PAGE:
Thirlmere, no further zipwire application. Photo: Bob Smith/grough

Thirlmere, no further zipwire application. Photo: Bob Smith/grough

The company that owns the Thirlmere reservoir in the Lake District said it will not support any repeated application for zipwires at the site.

United Utilities said, following the draft report by national park planners which recommended refusal, it would not facilitate any new submission on its land.

Treetop Trek, the company behind the controversial proposals, withdrew its application for the activity hub, which would have seen twin four-line zipwires installed across the lake and the main north-south Lakes road.

The company shelved its plans after the planners’ report, citing the opposition of the Ministry of Defence, which uses the valley for low-flying exercises by pilots.

Paul Phillips, northern catchment manager at United Utilities, said: “From the outset we said that the planning authority was best placed to make the judgement on the suitability of the site for a zipwire, and that we would abide by its decision.

“While we were satisfied that the zipwire would not have had a detrimental impact on water quality in the valley, we always acknowledged that wider impacts would need consideration.

“On the basis of the findings in the [Lake District National Park Authority’s] draft report we will not be facilitating any resubmission of the plans by the developer.”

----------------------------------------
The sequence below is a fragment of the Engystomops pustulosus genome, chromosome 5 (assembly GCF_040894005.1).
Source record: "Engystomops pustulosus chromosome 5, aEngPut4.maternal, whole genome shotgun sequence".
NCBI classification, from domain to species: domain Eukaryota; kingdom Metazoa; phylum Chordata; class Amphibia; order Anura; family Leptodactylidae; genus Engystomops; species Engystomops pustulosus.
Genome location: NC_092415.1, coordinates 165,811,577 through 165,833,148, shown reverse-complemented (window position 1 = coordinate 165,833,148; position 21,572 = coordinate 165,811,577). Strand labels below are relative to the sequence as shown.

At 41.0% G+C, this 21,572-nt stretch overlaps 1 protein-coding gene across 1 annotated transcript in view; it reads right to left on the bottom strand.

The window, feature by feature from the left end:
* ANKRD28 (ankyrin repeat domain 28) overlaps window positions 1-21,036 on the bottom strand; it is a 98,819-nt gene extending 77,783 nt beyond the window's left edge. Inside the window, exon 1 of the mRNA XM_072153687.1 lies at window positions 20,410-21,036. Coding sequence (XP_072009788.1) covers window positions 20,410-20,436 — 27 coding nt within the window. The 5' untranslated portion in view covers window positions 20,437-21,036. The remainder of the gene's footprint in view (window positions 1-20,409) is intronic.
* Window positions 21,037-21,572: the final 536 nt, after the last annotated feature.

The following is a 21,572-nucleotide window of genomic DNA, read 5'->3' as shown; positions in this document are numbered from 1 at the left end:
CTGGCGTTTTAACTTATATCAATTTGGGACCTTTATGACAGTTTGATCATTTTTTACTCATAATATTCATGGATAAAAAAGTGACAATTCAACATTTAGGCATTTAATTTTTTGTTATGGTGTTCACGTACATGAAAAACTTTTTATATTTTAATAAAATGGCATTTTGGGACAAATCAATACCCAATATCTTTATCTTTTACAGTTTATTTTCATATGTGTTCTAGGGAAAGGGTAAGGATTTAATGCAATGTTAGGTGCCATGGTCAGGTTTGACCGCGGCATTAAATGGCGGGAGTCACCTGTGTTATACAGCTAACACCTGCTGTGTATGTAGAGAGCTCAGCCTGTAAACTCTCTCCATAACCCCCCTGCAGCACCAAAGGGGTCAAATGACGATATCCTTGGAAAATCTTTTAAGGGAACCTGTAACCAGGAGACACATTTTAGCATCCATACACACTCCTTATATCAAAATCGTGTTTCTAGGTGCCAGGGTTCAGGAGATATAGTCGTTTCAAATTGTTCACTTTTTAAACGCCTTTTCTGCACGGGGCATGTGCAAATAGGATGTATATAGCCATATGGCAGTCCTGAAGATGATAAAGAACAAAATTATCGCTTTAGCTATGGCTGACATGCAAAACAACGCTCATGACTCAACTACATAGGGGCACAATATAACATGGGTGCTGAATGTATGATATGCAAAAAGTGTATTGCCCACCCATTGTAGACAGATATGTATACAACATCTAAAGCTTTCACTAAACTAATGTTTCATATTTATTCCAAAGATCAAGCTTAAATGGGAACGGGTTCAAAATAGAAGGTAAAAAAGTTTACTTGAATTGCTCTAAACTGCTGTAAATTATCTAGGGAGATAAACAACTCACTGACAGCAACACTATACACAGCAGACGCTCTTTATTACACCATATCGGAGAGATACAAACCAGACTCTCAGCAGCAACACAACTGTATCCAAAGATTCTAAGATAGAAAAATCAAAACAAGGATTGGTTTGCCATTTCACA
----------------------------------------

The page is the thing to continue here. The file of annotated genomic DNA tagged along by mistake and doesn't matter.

United Utilities said that it would continue forestry operations in the Thirlmere valley.

Mr Phillips said: “We uncovered and refurbished the Fisher Crag track last year as part of ongoing restoration work following Storm Desmond and to allow access for forestry work and maintenance in the plantation at the top of the track.

“It forms part of our overall plan to remove some of the overgrown conifers in the valley and encourage the growth of native broadleaf woodland which is better for wildlife.

“It’s important for people to understand that our work to manage the estate will continue. We’re committed to maintaining a beautiful and biodiverse valley at Thirlmere, for the benefit of visitors as well as water quality and wildlife.”

A separate application for a dual-use zipwire has been submitted by Honister Slate Mine at its site between Borrowdale and Buttermere. The company said the line would be used both by tourists and to lower stone to its base at Honister Hause from Honister Crag on the slopes of Fleetwith Pike.

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